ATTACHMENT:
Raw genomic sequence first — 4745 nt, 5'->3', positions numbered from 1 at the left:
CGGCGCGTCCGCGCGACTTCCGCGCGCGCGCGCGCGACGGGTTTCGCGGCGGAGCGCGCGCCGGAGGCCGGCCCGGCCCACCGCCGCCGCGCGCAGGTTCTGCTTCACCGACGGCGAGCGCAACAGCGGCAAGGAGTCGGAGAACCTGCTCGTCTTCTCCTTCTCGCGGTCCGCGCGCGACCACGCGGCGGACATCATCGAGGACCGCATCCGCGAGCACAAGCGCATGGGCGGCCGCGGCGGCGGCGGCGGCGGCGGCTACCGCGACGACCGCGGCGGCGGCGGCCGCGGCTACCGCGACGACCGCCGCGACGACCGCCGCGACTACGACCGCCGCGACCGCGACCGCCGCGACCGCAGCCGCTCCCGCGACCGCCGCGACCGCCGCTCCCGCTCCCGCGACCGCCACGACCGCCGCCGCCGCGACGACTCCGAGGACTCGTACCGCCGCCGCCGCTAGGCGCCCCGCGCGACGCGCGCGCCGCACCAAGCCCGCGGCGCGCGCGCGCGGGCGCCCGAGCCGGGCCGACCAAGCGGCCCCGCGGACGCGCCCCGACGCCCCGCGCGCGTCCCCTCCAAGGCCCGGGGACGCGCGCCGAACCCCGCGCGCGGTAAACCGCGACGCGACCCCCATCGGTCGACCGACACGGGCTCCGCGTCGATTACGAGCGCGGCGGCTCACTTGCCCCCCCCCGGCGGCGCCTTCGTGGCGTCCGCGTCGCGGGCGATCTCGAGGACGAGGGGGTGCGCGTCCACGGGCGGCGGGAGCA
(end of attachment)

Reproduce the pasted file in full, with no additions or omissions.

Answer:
Raw genomic sequence first — 4745 nt, 5'->3', positions numbered from 1 at the left:
CGGCGCGTCCGCGCGACTTCCGCGCGCGCGCGCGCGACGGGTTTCGCGGCGGAGCGCGCGCCGGAGGCCGGCCCGGCCCACCGCCGCCGCGCGCAGGTTCTGCTTCACCGACGGCGAGCGCAACAGCGGCAAGGAGTCGGAGAACCTGCTCGTCTTCTCCTTCTCGCGGTCCGCGCGCGACCACGCGGCGGACATCATCGAGGACCGCATCCGCGAGCACAAGCGCATGGGCGGCCGCGGCGGCGGCGGCGGCGGCGGCTACCGCGACGACCGCGGCGGCGGCGGCCGCGGCTACCGCGACGACCGCCGCGACGACCGCCGCGACTACGACCGCCGCGACCGCGACCGCCGCGACCGCAGCCGCTCCCGCGACCGCCGCGACCGCCGCTCCCGCTCCCGCGACCGCCACGACCGCCGCCGCCGCGACGACTCCGAGGACTCGTACCGCCGCCGCCGCTAGGCGCCCCGCGCGACGCGCGCGCCGCACCAAGCCCGCGGCGCGCGCGCGCGGGCGCCCGAGCCGGGCCGACCAAGCGGCCCCGCGGACGCGCCCCGACGCCCCGCGCGCGTCCCCTCCAAGGCCCGGGGACGCGCGCCGAACCCCGCGCGCGGTAAACCGCGACGCGACCCCCATCGGTCGACCGACACGGGCTCCGCGTCGATTACGAGCGCGGCGGCTCACTTGCCCCCCCCCGGCGGCGCCTTCGTGGCGTCCGCGTCGCGGGCGATCTCGAGGACGAGGGGGTGCGCGTCCACGGGCGGCGGGAGCA